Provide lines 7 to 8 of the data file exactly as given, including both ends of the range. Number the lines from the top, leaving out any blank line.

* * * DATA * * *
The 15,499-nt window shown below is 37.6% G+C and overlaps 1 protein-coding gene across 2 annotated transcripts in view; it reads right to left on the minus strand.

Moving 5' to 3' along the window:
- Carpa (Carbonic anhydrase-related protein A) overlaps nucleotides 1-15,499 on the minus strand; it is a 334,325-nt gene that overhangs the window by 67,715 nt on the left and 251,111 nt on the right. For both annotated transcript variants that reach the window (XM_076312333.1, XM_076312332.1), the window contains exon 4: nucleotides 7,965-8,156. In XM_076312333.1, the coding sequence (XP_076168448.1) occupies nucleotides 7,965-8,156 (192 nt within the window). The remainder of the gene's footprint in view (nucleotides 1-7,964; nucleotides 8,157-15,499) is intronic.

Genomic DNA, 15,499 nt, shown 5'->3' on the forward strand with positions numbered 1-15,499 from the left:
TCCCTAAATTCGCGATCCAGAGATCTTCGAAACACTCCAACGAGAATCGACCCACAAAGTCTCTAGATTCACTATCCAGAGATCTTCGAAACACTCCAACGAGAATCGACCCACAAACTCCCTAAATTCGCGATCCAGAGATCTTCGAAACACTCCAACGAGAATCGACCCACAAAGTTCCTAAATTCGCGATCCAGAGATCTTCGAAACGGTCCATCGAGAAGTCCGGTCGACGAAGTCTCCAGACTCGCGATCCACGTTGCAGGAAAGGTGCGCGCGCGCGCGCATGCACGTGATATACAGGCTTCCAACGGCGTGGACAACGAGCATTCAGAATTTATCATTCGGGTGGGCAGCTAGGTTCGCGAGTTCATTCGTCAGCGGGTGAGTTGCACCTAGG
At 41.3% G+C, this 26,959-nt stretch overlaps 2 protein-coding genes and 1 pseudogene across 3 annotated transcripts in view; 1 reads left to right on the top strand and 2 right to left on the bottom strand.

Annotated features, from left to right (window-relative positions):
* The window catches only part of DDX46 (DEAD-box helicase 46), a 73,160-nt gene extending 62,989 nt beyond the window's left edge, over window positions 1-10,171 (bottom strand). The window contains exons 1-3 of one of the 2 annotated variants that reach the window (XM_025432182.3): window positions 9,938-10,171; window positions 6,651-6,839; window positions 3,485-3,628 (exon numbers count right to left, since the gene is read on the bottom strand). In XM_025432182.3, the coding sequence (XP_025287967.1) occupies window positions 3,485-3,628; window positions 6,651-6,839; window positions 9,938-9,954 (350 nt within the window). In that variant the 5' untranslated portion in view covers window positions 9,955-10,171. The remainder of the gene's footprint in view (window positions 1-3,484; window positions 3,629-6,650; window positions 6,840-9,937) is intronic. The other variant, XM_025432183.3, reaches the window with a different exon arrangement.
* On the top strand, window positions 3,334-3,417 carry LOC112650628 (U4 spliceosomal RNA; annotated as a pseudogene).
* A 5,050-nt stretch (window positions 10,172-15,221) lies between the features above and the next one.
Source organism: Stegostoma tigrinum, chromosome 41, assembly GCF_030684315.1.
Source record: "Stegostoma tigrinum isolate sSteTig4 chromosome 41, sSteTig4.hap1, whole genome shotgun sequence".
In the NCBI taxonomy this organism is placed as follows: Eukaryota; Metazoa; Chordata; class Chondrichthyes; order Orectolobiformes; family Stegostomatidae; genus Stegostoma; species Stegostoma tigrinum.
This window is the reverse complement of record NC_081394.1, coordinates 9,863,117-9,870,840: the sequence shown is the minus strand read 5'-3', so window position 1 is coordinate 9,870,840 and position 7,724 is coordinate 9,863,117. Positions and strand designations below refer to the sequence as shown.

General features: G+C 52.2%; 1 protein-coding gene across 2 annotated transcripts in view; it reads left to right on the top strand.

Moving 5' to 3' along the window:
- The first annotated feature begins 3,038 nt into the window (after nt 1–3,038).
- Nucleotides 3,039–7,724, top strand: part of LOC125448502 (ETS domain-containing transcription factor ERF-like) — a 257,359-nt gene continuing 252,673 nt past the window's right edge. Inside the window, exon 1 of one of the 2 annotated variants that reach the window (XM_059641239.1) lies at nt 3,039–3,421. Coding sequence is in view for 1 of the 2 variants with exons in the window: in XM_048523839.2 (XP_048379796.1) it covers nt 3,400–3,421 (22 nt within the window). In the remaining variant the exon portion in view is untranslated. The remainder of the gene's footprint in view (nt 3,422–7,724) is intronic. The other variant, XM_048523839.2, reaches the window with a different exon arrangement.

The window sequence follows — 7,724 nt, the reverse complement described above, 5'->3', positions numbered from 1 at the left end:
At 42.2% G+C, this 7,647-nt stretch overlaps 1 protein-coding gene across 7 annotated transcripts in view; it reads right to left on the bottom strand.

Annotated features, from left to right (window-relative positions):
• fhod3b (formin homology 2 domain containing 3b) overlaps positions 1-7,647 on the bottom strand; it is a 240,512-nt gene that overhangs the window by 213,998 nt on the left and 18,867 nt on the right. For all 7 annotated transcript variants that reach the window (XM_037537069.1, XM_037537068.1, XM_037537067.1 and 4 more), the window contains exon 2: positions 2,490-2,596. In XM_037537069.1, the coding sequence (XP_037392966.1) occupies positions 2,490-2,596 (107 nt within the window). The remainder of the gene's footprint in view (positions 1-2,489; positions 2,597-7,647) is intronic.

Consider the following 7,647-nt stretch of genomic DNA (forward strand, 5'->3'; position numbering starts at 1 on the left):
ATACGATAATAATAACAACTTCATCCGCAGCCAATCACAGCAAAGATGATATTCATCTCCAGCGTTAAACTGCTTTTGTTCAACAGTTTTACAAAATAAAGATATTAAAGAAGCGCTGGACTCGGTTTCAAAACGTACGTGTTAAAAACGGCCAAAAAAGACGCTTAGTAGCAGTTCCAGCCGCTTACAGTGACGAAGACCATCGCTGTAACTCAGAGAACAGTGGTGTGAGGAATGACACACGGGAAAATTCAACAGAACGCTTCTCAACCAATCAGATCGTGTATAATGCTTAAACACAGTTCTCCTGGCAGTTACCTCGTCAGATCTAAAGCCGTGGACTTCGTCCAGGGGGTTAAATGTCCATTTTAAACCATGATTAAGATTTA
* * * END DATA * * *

Annotated features, from left to right (window-relative positions):
* The window catches only part of DDX46 (DEAD-box helicase 46), a 73,160-nt gene extending 62,989 nt beyond the window's left edge, over window positions 1-10,171 (bottom strand). The window contains exons 1-3 of one of the 2 annotated variants that reach the window (XM_025432182.3): window positions 9,938-10,171; window positions 6,651-6,839; window positions 3,485-3,628 (exon numbers count right to left, since the gene is read on the bottom strand). In XM_025432182.3, the coding sequence (XP_025287967.1) occupies window positions 3,485-3,628; window positions 6,651-6,839; window positions 9,938-9,954 (350 nt within the window). In that variant the 5' untranslated portion in view covers window positions 9,955-10,171. The remainder of the gene's footprint in view (window positions 1-3,484; window positions 3,629-6,650; window positions 6,840-9,937) is intronic. The other variant, XM_025432183.3, reaches the window with a different exon arrangement.